Led by innovative architect and designer Neri Oxman, MIT’s Mediated Matter lab is responsible for some of the most inventive and avant-garde additive manufacturing research out there. From 3D printed glass technology to its responsive and bioinspired mask collections, Mediated Matter has a complex vision for 3D printing and digital fabrication which it continually brings to the table in compelling ways.
In a recent undertaking, the Mediated Matter team has proposed a Water-based Digital Fabrication Platform which combines “an age-old crustacean-derived material with robotic fabrication and synthetic biology” to produce ecological and biodegradable structures.
The innovative system uses a robotically controlled multi-chamber extrusion mechanism to deposit a biodegradable composite material made from chitosan, a chitin derivative sourced from ground arthropod shells (like shrimp). Chitin, which is being explored for AM applications elsewhere, is the planet’s second most abundant natural polymer.
“Once printed,” explains Mediated Matter on its website. “Constructs are form-found through evaporation patterns given by the geometrical arrangement of structural members, and by the hierarchical distribution of material properties. Controlled wrinkling follows. Each component will find its shape upon contact with air, and biodegrade upon contact with water.”
In other words, the structures 3D printed using the water-based digital fabrication platform can be easily recycled, making the technology suitable for making fully recyclable products (such as packaging goods or bags), temporary installations, architectural components and more.
Notably, the AM process is designed to 3D print the chitin-derived composite material with “functional, mechanical and optical gradients across length scales.” A computational workflow is also integrated for the purpose of enabling multi-material and multi-scale objects.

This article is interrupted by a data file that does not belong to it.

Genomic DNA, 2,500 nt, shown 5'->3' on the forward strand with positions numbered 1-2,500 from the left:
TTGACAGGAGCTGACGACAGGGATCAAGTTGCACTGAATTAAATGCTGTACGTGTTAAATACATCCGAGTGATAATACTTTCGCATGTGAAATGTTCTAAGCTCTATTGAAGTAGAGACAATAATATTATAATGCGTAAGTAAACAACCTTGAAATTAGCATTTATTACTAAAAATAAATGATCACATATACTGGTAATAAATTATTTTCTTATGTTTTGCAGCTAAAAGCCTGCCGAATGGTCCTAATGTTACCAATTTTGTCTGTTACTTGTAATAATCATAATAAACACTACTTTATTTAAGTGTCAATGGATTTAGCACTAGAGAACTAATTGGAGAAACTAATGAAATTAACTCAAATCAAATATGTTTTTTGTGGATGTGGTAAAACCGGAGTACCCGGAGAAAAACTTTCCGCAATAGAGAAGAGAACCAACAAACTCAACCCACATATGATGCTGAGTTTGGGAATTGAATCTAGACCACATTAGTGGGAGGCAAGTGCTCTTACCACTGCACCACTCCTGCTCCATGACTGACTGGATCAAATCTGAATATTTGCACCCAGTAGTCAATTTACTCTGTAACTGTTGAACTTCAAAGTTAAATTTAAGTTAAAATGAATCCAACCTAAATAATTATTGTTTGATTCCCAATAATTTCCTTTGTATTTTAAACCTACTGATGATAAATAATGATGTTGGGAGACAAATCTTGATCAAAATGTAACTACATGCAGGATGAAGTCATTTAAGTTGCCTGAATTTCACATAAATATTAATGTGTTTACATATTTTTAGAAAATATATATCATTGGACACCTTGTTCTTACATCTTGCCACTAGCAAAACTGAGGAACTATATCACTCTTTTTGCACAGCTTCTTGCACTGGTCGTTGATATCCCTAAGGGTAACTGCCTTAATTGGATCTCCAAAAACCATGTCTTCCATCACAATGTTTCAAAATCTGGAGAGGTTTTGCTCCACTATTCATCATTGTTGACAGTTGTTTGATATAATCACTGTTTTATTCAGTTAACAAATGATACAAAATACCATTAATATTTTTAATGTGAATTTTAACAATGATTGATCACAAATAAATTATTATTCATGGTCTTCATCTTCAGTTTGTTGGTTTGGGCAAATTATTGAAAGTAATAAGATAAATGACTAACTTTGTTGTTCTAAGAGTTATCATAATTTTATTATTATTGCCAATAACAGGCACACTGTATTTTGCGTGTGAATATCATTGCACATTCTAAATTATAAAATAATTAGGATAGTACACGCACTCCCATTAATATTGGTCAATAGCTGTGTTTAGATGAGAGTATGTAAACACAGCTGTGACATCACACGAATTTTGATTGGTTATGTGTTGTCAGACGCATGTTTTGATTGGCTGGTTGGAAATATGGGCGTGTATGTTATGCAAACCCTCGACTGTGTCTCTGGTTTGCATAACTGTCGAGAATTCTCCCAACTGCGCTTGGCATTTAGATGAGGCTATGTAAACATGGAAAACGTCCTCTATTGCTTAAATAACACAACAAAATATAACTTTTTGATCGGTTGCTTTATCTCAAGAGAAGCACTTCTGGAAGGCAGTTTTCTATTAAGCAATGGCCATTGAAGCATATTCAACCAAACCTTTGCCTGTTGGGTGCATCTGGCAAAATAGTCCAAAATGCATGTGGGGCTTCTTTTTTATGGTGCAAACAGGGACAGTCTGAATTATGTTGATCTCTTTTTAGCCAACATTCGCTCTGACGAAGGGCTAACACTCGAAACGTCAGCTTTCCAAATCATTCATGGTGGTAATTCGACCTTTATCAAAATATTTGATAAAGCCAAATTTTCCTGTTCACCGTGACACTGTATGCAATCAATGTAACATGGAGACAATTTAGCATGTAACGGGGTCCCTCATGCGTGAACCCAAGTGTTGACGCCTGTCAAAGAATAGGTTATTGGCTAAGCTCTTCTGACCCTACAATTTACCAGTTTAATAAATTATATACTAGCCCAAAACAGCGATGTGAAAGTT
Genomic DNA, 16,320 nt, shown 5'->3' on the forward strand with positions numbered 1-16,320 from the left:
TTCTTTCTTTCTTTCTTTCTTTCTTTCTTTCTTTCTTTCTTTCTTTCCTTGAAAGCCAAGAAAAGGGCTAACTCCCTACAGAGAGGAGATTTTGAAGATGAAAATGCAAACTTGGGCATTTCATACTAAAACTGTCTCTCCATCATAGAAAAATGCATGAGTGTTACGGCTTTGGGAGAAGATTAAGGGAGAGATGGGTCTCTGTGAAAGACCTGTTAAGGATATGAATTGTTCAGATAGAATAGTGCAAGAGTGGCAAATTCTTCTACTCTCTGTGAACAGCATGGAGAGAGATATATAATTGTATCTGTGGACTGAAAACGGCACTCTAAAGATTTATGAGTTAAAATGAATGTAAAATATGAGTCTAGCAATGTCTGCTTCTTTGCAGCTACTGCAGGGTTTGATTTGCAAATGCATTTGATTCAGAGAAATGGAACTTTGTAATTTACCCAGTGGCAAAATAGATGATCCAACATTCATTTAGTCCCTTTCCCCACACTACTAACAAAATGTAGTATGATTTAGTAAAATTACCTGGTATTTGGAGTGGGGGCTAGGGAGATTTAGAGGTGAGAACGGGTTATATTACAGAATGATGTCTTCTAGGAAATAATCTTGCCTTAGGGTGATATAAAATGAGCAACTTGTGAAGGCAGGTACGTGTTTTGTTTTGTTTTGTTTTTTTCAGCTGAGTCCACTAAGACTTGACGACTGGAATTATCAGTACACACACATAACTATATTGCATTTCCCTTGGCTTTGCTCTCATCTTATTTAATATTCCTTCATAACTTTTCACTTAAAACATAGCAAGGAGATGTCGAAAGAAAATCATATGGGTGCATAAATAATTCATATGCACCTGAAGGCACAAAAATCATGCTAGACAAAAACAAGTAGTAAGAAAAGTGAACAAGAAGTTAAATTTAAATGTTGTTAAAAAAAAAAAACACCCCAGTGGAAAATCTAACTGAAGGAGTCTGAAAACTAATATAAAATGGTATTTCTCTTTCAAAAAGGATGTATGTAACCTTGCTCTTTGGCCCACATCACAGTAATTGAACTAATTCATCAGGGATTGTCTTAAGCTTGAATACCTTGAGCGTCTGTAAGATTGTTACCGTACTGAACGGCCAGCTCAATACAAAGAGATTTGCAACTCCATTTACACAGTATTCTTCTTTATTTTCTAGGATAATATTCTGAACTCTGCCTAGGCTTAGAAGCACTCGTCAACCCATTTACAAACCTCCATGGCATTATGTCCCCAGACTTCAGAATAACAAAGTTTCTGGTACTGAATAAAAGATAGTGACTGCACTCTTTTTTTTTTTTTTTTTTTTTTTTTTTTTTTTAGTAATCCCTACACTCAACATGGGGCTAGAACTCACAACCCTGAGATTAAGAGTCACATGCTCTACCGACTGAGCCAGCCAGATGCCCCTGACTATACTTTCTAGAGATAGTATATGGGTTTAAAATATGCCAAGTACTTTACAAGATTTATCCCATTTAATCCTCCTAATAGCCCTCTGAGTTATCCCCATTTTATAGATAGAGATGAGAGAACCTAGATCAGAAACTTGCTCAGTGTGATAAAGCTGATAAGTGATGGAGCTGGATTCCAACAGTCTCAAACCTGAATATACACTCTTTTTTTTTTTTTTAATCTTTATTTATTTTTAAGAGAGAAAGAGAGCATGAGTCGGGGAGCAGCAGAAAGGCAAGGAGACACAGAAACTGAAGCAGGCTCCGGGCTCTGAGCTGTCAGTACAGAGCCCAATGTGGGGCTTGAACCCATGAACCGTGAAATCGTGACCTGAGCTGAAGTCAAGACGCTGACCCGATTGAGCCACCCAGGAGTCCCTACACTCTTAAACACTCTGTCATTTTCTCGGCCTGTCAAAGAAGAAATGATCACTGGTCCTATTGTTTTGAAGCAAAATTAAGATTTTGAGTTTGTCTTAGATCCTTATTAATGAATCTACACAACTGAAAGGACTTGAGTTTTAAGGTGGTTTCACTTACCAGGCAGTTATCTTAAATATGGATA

“The workflow encodes for, and integrates, domain-specific meta-data relating to local, regional and global feature resolution of heterogeneous material organizations,” adds the MIT research group. “Geometrically diverse constructs associating shape-informing variable flow rates and material properties to mesh-free geometric primitives are deposited.”
To ensure that the 3D printed structures don’t necessarily erode when they come into contact with water, the research group has also added a Cyanobacteria coating to chitosan samples which provides surface functionalization as well as water resistance and conductivity properties. Overall, the Water-based Digital Fabrication Platform utilizes natural and renewable substances to create biodegradable structures with graded properties.
“Derived from the ocean, shaped by water and augmented by photosynthetic marine bacteria, these structures represent the transformation of a marine arthropod’s shell into a tree-like chitosan made skin that will ultimately convert sunlight into biofuel,” says Mediated Matter. “The platform and its products demonstrate the Material Ecology approach to shape and property formation by design. It is a realization of the ancient biblical verse ‘from Earth to Earth,’ from water to water.”
The Water-based Digital Fabrication Platform project was led by MIT Media Lab researchers Jorge Duro-Royo, Laia Mogas-Soldevila, Daniel Lizardo and Neri Oxman.